Former President Donald Trump’s endorsement of three Utah candidates, including two at the 11th hour, in Tuesday’s Republican primary election had no impact on the outcome other than padding his stats.
The endorsements of Reps. Chris Stewart and Burgess Owens came a day before Tuesday’s GOP primary election and weeks after Utahns had already started sending in ballots. They were among a batch of incumbents Trump backed the eve of Republican primaries in Utah, Oklahoma and Illinois.
Before the election, Stewart said he didn’t need Trump’s endorsement to win, though he welcomed it when it came. He and Owens won easily Tuesday.
Announcing endorsements on the day before the primary and long after voting has been underway is not likely to result in a large effect, especially for incumbents who already have considerable name recognition, said Chris Karpowitz, co-director of the Center for the Study of Elections and Democracy at Brigham Young University.
A Newsweek headline this week read, “Trump Backs Surefire Primary Candidates Likely to Boost Success Rate.”
“Trump isn’t exactly risking much with his latest round of endorsements,” Thomas Gift, founding director of University College London’s Center on U.S. Politics, told Newsweek.
“By putting his weight behind candidates who are already shoe-ins, Trump can inflate his win-loss record, keep his name in the news, and earn the gratitude of Republicans who might soon find themselves on Capitol Hill.”
Trump endorsed Utah Sen. Mike Lee in April. Though two viable, hard-working challengers, Becky Edwards and Ally Isom, forced him into a primary, Lee won with 62% of the vote. A Desert News/Hinckley Institute of Politics poll before the election showed Lee with a large lead over Edwards and Isom.
In his endorsement of Lee, Trump attacked the two-term senator’s now general election opponent, independent Evan McMullin, referring to him as “McMuffin.” Trump also took a shot at centrist Utah GOP Sen. Mitt Romney at the same time.
Though an ardent Trump ally, Lee didn’t say anything about the endorsement heading into the primary.
Incidentally, Trump promoted Lee’s “amazing” new book about the Supreme Court titled “Saving Nine,” in a statement Wednesday that included a link to buy a copy on Amazon.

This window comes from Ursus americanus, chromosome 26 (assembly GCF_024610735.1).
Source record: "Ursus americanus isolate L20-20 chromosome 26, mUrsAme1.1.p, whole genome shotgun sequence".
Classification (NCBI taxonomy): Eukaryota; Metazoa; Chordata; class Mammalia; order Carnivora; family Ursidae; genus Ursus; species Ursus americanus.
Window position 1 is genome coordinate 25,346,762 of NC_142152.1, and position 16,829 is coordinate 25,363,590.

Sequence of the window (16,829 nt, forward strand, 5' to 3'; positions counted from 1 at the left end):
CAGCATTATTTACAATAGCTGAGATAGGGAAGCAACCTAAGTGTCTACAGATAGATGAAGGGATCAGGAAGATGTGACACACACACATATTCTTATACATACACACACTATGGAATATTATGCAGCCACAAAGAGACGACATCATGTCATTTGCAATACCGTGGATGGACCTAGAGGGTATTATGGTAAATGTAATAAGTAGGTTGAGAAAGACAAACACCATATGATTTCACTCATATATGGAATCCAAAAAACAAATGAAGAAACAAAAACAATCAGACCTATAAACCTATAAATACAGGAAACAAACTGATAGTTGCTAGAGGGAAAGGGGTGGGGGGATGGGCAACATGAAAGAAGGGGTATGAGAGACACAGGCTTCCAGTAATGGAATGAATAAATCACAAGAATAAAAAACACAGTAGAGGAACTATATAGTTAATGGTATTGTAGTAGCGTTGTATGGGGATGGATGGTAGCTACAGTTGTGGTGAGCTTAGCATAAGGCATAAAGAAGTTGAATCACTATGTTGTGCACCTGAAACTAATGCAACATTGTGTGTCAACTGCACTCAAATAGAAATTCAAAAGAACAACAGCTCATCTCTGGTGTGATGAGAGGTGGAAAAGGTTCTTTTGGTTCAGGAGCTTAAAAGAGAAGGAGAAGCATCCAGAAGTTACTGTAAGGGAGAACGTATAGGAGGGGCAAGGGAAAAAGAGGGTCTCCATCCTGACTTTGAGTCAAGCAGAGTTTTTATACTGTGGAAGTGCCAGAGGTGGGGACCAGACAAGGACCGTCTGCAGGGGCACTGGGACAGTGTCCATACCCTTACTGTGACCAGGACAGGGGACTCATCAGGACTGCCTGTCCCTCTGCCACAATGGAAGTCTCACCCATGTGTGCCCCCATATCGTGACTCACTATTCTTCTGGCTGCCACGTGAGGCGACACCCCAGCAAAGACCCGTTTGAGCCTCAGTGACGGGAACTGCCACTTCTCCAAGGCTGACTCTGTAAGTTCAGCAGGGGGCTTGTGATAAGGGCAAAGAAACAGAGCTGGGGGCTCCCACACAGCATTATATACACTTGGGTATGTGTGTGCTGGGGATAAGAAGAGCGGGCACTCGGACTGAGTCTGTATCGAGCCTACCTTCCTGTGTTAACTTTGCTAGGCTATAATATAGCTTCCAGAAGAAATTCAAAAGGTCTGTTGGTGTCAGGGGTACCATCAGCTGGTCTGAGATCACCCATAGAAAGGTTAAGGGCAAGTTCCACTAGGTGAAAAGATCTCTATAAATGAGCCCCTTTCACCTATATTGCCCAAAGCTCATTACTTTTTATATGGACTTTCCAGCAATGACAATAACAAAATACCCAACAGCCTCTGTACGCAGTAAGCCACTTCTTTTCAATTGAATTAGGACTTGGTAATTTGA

Of the roughly 200 candidates Trump has endorsed in the 2022 midterm elections, many are running unopposed or face little-known, poorly funded opponents, according to The New York Times.
That would be true of the challengers Stewart and Owens dispatched Tuesday.
Neither race was ever really in doubt, though first-time candidate Jake Hunsaker managed to win 38% of the vote in a fervent campaign against Owens in the 4th District. Stewart captured 73% of the vote against Erin Rider in the 2nd District.
Incumbents rarely lose general elections, let alone primaries.
“The fact that Lee, Stewart and Owens all won handily demonstrates both the power of incumbency as well as Donald Trump’s continued role at the center of Republican politics,” Karpowitz said. “Even with all the shocking details emerging from the Jan. 6 committee, being allied with Donald Trump was not disqualifying in the eyes of many Republican voters.”
But Karpowitz expects the dynamics to be somewhat different in the general election, where a larger and more moderate group of voters will participate.
“While the general elections for the House seats aren’t likely to be terribly competitive, I expect attitudes about Donald Trump to be a major issue in the race between Mike Lee and Evan McMullin,” he said.
Candidates endorsed by Trump in contested races have won more times than they have lost.
According to Axios’ endorsement tracker, Trump-backed candidates have won 14 and lost five U.S. House races. In the U.S. Senate, his record is seven wins and no losses. The tracker does not include the Lee, Stewart and Owens primary races.
Axios notes that the data includes only those races in which its research determined at least two candidates have a reasonable chance of winning.
An Axios analysis of Trump’s 173 endorsements found his record — while still positive overall — is far weaker when candidates running unopposed or in noncompetitive races are filtered out.
Eleven of Trump’s candidates in competitive races have lost so far, while 30 have won, according to Axios.
Trump did not endorse Utah Republican Reps. John Curtis and Blake Moore, who are seen as more moderate House members. He also didn’t publicly back their pro-Trump opponents. A Deseret News/Hinckley Institute poll showed Curtis well ahead of Chris Herrod in the 3rd Congressional District and Moore with a wide margin over Tina Cannon and Andrew Badger, who called himself an “America First” candidate in the model of Trump.
The New York Times featured the 1st District race in its election coverage Tuesday. The story noted Moore’s support of Rep. Liz Cheney, R-Wyo., a member of the House’s Jan. 6 investigative committee. He voted against removing Cheney from House leadership after she voted to impeach Trump for his role in the U.S. Capitol attack.
Moore and Cheney were scheduled to host a joint fundraiser in Salt Lake City last October, but a flight delay prevented her from making it.